When you say that “people are our most important asset,” what do you mean? What’s behind the statement, “I’m going to visit my best client”? There has been a lot in the news lately about poor treatment of people (mostly women) in the workplace, where they are considered objects for sexual gratification. It’s easy to say that behavior is bad. But are there other ways in which we treat other people as objects, their value to us defined by what they can do for us. Objectification of other people is disrespect, devaluation. And it is also short-sighted. The real, sustainable value in working with and being with other people stems from mutual respect and authenticity in communication.
Salespersons develop entire strategies for getting past the gatekeeper. The term in and of itself demonstrates the objectification of this person. He or she is referred to as a thing. This person/object is standing between the business developer and the target of his or her sales pitch. A staffer might also encounter a gatekeeper when the staffer is trying to “sell” ideas inside the company, or gain access to higher levels of authority. In either case, when the “salesperson” tries to push past the gatekeeper the gate can be surprisingly resistant. If, on the other hand, the “salesperson” takes time to see the whole person and engage in conversation with the administrative assistant or first contact, the connection can become a facilitator rather than a barrier.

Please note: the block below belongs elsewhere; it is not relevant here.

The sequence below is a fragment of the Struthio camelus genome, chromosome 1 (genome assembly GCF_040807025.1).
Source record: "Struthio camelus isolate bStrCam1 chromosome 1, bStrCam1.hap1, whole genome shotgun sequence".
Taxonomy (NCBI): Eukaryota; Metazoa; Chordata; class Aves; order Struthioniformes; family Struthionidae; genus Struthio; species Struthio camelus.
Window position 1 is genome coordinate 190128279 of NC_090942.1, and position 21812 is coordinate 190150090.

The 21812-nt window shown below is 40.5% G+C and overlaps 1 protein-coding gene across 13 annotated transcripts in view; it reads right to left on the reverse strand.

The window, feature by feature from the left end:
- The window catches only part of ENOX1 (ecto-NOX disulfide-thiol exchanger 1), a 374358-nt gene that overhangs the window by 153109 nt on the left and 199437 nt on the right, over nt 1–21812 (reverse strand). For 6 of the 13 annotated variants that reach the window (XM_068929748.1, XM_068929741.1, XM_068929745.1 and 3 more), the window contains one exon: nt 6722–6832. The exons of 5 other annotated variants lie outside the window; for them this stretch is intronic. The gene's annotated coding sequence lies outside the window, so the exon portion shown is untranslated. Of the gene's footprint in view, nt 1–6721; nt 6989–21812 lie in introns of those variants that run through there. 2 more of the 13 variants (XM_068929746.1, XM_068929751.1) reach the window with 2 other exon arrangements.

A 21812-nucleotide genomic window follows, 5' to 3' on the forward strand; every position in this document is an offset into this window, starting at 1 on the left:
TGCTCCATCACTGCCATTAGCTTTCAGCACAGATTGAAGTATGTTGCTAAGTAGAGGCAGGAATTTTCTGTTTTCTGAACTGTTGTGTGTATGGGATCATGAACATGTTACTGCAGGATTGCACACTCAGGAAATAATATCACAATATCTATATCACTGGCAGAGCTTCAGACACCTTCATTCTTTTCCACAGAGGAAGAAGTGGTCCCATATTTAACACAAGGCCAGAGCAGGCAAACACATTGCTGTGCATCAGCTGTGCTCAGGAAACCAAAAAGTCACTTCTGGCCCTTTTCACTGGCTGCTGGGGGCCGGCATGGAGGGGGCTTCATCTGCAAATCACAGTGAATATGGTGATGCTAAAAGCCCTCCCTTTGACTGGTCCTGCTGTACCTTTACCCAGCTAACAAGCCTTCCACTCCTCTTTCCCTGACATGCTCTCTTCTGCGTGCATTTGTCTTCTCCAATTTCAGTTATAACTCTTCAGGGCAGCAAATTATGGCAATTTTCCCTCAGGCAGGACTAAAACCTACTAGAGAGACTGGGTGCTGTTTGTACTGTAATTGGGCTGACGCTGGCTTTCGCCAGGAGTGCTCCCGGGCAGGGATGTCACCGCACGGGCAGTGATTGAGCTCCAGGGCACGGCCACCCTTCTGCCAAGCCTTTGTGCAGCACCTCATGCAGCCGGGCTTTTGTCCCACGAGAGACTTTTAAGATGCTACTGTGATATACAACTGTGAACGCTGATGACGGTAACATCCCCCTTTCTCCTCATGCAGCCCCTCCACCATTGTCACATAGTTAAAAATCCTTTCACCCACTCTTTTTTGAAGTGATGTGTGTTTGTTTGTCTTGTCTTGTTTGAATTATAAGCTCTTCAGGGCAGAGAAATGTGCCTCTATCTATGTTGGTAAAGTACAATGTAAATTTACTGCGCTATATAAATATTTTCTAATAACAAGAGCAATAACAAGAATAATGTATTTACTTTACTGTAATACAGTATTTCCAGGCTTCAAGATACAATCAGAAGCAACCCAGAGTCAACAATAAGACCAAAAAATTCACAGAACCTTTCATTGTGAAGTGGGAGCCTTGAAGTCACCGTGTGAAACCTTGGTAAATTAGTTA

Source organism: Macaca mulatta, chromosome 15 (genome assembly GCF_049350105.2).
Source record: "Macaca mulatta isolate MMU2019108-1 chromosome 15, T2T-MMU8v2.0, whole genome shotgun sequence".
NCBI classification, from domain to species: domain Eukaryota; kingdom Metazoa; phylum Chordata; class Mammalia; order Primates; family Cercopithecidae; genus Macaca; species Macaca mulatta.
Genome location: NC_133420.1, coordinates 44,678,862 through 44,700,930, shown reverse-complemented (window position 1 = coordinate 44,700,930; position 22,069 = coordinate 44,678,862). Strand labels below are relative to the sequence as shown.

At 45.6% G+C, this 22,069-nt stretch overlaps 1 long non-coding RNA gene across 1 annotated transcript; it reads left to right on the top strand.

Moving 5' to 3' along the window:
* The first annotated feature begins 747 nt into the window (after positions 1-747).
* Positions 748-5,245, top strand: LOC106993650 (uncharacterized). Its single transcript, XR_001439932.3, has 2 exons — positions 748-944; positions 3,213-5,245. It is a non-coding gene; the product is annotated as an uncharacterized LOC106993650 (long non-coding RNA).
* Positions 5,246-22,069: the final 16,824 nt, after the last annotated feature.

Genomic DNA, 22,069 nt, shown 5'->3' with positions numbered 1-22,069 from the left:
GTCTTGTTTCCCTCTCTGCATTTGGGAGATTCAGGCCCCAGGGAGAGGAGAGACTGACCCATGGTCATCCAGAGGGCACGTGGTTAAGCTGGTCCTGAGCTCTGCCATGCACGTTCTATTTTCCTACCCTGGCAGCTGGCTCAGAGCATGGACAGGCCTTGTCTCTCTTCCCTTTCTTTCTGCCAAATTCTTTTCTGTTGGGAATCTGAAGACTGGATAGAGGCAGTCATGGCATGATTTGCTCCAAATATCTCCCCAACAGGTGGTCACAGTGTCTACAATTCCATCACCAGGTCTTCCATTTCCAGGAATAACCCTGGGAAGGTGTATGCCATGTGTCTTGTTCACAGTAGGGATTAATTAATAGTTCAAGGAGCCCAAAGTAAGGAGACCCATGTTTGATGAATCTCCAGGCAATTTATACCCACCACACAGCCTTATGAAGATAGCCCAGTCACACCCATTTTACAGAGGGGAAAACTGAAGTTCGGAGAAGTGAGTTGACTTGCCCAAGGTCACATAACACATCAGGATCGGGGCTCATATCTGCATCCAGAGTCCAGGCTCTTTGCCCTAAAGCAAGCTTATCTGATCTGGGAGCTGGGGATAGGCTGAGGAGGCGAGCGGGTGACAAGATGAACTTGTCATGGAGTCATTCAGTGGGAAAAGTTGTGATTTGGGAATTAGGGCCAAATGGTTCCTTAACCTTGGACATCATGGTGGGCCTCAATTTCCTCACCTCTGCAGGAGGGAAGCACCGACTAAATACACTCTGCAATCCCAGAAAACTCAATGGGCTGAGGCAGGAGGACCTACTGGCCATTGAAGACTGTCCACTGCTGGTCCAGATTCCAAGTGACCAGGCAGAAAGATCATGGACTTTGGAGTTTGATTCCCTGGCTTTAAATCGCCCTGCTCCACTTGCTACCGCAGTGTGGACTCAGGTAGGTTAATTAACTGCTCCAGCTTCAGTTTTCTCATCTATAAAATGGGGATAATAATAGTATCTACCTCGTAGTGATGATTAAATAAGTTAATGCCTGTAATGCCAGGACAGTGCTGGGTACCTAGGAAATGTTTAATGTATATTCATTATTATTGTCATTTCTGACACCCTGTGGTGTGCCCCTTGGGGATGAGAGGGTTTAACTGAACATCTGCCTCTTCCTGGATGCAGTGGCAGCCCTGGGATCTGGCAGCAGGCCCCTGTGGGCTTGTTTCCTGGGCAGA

This object is a person who is outstanding at getting a particular task done. The Machine might also be called the Golden Goose. Sometimes the owner of the Machine becomes greedy, and exhorts the Tool to work harder, faster, longer. The stress and frustration of constant performance pressure starts to reduce the Machine’s productivity. When this drumbeat of “Stroke! Stroke! Stroke!” happens too often, or goes on for too long, the Machine does have some recourse. He might leave, taking his talents elsewhere, maybe even to the competition. Given long term rough treatment, the Machine might join together with others and organize in a walkout or unionization attempt. She might even start her own competing business.
The Walking Wallet
The Walking Wallet is the suspect (don’t know whether he or she is a qualified prospect yet) that you want to approach as a potential new customer. You see the potential for a sale (and some commission dollars for yourself). When a person is objectified as a Walking Wallet, as soon as you find out that they are not going to buy or they do not have the resources to do so, you check out of the conversation as soon as possible. Without a real opportunity to interact and explore their interests as well as your own, you may never find out that their 3 best friends are right in your target market. Nor will you have built the rapport that could lead to other future benefits for you – and them.
Results Obsession and its Hazards
When you are a leader you are responsible for achieving results. You are responsible for good enough results today on your way to better results tomorrow. So when you try to take a short cut and run through the people along the way, even if today you are able to get what you want, what about tomorrow? What about the next day? It takes time to build relationships, whether you’re inside work or out. Invest the time to really SEE the person with whom you are interacting and listen for what they need. When you take time to find common ground and reciprocate so that all parties can have their needs met, you build the foundation for a sustainable, partnership-oriented venture. This is the type of venture in which everyone has an opportunity to win, over and over again.